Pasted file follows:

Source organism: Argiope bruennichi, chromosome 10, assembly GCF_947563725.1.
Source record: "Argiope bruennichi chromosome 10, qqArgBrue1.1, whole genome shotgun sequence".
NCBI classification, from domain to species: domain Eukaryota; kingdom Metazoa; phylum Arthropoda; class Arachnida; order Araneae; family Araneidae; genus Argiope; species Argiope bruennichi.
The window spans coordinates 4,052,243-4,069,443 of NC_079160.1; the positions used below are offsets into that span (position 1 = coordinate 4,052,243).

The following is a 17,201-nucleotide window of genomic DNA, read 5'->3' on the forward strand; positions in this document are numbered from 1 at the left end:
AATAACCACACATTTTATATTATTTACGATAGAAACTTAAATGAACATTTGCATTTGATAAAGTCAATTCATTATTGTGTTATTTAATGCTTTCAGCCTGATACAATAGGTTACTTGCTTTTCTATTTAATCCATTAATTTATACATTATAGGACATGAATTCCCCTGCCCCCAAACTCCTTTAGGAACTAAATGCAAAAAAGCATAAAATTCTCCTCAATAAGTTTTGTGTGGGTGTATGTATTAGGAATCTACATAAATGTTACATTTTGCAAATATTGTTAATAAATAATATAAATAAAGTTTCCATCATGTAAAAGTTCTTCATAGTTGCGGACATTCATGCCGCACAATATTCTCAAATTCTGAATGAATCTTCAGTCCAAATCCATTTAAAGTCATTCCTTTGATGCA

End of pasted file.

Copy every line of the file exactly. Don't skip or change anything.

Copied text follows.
Source organism: Argiope bruennichi, chromosome 10, assembly GCF_947563725.1.
Source record: "Argiope bruennichi chromosome 10, qqArgBrue1.1, whole genome shotgun sequence".
NCBI classification, from domain to species: domain Eukaryota; kingdom Metazoa; phylum Arthropoda; class Arachnida; order Araneae; family Araneidae; genus Argiope; species Argiope bruennichi.
The window spans coordinates 4,052,243-4,069,443 of NC_079160.1; the positions used below are offsets into that span (position 1 = coordinate 4,052,243).

The following is a 17,201-nucleotide window of genomic DNA, read 5'->3' on the forward strand; positions in this document are numbered from 1 at the left end:
AATAACCACACATTTTATATTATTTACGATAGAAACTTAAATGAACATTTGCATTTGATAAAGTCAATTCATTATTGTGTTATTTAATGCTTTCAGCCTGATACAATAGGTTACTTGCTTTTCTATTTAATCCATTAATTTATACATTATAGGACATGAATTCCCCTGCCCCCAAACTCCTTTAGGAACTAAATGCAAAAAAGCATAAAATTCTCCTCAATAAGTTTTGTGTGGGTGTATGTATTAGGAATCTACATAAATGTTACATTTTGCAAATATTGTTAATAAATAATATAAATAAAGTTTCCATCATGTAAAAGTTCTTCATAGTTGCGGACATTCATGCCGCACAATATTCTCAAATTCTGAATGAATCTTCAGTCCAAATCCATTTAAAGTCATTCCTTTGATGCA